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Yes, There’s An Attorney Behind Actor Morgan Freeman’s Ads for Air Bag Recall

The Podhurst Orseck litigator has served as lead counsel in the multidistrict litigation over the defective vehicle safety parts. He and settlement administrator Patrick Juneau remain concerned that many drivers are still operating vehicles with Takata air bags.

By Zach Schlein | August 20, 2019 Peter Prieto, with Podhurst Orseck. Photo: J. Albert Diaz/ALM.

Peter Prieto, the Podhurst Orseck partner who helped litigate the largest automotive recall in U.S. history, has a connection to a new advertising featuring Academy Award-winner Morgan Freeman.

His work and others helped lead to a new consumer awareness campaign that launched in August, featuring Freeman.

The spots, which have been airing on radio, television and digital platforms, see the “Seven” actor ask viewers to check if their automobiles have been recalled for dangerous air bags. They point to a website, SafeAirbags.com, which provides a list of vehicle manufacturers, makes and models that carry Takata air bags impacted by the recall.

The ads are the result of settlements with automakers in multidistrict litigation over air bags manufactured by Takata Corp., whose faulty equipment left car accident victims with additional injuries they otherwise would not have suffered.

Prieto was lead counsel in the multidistrict litigation.

“What was unique was a significant portion of the settlement funds were to be used for outreach,” he said, because millions of recalled air bags remain on the road.

According to the Associated Press, at least 24 deaths and 200 injuries have been tied to Takata’s defective air bags. A December 2018 report by the National Highway Traffic Safety Administration said as of October 2018, nearly 17 million Takata air bag inflators subject to the recall had not been repaired, and 10 million more models were expected to be added to the recall list.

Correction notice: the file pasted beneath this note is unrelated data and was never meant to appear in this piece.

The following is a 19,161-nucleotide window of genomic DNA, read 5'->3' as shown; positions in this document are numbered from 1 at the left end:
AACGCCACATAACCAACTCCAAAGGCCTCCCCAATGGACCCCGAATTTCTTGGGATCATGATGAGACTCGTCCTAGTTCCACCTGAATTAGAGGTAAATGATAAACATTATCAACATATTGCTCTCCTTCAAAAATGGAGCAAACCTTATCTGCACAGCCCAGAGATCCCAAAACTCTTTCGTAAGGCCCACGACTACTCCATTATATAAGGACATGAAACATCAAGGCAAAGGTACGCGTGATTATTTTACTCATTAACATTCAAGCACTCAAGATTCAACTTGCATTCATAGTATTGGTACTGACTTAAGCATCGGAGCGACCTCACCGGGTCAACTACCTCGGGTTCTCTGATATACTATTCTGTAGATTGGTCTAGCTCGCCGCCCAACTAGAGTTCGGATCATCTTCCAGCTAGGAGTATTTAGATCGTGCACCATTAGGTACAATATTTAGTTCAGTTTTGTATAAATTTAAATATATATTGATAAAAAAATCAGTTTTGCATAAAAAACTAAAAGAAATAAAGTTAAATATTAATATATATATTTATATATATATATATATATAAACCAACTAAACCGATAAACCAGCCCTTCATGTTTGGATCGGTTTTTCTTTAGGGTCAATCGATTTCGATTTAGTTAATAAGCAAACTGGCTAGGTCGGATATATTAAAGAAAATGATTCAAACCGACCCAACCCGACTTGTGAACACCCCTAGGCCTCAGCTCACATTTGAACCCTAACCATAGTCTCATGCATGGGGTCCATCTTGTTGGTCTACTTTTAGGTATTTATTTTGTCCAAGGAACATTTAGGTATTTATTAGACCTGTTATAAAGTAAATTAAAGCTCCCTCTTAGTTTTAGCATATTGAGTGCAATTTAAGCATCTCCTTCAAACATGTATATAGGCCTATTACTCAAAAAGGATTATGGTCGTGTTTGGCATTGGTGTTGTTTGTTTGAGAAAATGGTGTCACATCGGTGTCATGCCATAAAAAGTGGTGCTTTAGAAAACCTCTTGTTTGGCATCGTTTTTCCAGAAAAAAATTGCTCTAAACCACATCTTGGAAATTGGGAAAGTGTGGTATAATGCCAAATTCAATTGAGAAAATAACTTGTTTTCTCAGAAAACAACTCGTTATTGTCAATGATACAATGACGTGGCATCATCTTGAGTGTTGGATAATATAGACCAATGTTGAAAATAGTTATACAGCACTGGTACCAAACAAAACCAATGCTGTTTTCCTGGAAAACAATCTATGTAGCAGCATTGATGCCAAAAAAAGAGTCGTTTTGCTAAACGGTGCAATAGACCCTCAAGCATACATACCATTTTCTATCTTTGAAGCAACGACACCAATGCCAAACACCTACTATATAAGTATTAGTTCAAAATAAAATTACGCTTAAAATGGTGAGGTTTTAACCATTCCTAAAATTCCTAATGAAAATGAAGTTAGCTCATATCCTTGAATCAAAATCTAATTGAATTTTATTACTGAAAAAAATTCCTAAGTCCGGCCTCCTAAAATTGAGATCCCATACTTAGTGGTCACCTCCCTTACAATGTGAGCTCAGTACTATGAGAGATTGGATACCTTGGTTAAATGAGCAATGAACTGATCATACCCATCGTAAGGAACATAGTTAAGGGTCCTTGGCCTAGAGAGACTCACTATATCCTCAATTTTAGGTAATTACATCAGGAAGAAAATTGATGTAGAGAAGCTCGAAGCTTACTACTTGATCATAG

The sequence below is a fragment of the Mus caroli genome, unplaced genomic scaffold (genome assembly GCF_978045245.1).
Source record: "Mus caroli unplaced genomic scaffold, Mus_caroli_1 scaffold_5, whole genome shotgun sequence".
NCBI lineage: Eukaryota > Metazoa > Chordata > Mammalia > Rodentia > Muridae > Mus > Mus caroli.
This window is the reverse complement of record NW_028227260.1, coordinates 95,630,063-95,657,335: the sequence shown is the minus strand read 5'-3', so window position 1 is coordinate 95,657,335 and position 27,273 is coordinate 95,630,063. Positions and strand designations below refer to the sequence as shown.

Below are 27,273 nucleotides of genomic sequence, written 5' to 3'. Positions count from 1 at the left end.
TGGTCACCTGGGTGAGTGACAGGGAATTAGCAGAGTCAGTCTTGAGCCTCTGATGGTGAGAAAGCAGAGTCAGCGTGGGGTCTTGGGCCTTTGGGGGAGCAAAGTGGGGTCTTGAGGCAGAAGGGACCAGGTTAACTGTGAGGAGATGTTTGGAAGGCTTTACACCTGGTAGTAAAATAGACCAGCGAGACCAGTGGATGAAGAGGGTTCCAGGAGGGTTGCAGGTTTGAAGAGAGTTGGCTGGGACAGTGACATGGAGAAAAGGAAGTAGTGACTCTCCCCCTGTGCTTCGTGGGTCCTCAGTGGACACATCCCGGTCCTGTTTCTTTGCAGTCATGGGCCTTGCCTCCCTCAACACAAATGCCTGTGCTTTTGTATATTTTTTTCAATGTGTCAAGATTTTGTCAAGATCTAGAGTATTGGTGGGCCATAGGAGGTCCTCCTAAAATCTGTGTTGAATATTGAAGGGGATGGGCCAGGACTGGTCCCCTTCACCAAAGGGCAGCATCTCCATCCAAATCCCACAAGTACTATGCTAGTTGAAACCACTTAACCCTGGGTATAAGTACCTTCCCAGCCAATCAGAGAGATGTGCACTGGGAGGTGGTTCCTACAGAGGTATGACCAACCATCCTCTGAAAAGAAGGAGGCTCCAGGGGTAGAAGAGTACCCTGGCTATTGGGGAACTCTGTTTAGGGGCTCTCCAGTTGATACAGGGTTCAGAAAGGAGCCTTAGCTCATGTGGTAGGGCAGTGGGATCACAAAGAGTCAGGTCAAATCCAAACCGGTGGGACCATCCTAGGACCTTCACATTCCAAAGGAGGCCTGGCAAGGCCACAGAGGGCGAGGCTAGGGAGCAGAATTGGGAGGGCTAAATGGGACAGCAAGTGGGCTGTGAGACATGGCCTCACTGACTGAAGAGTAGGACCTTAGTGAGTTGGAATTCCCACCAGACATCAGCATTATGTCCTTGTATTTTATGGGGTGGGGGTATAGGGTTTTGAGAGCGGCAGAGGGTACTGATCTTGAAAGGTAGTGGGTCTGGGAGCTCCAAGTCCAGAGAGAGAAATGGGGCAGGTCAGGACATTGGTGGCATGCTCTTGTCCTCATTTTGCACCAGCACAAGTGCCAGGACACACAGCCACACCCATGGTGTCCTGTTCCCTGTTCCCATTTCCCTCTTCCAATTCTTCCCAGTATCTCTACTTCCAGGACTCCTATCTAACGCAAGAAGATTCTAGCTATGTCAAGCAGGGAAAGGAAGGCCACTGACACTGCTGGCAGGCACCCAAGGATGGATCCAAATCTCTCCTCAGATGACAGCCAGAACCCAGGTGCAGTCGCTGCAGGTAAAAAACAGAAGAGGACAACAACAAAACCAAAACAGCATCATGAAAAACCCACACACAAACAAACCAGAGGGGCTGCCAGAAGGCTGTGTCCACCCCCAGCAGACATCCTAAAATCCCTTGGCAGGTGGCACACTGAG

The legal action, which was brought against nearly all automakers and represented more than 40 million plaintiffs, sought financial compensation for those who suffered monetary losses or incurred expenses because of the recall.

Over the last three years, Prieto and his co-counsel have secured $1.5 billion in settlement awards from car manufacturers who used Takata’s vehicle safety equipment in their products. This includes Honda, Nissan, Toyota, Subaru, Mazda and BMW.

The attorney said the scope of the recall required the parties to utilize “nontraditional, creative ways” to reach drivers who might be unaware they’re driving with Takata air bags.

“In the past … automakers just sent out emails, or even letters,” Prieto said. “What would happen is people would simply look at letters and toss them out.”

Prieto credited the litigation’s settlement administrator, Patrick Juneau of Juneau David, with formulating a means of meaningfully alerting consumers to the dangers their car may pose. Juneau, who’s based out of Lafayette, Louisiana, and was appointed by U.S. District Judge Federico Moreno to the case, said he’s aware customers often ignore warnings posed by public awareness campaigns.

“We are trying to cut through that noise and capture the attention of those affected in creative ways, and there is no voice more iconic or authoritative or trustworthy than Mr. Freeman’s,” Juneau said in a statement. He said Freeman “immediately saw the importance of the campaign” and was partly motivated by the millions of people it stood to affect.

“His captivating voice and demeanor and delivery immediately captures the attention of a wide range of consumers across the country, and therefore is more [to] likely raise greater awareness and understanding across a broader grouping of people regarding this urgent safety recall,” Juneau added.

Prieto said the settlement and ensuing campaign has resulted in a unique degree of collaboration between the plaintiffs, the settlement administrators and the defendants. However, he asserted long-term work still remains in not only ensuring customer’s safety, but in the courtroom as well.

“We are still litigating, and that litigation is pending against General Motors, Volkswagen, Mercedes-Benz and Fiat Chrysler,” Prieto said. “We’re going to continue to litigate with them until there is either a trial or resolution. We’re simply going to press forward and make sure we obtain relief for our class members as we got with the previous class members. And if it’s by trial or settlement, so be it.”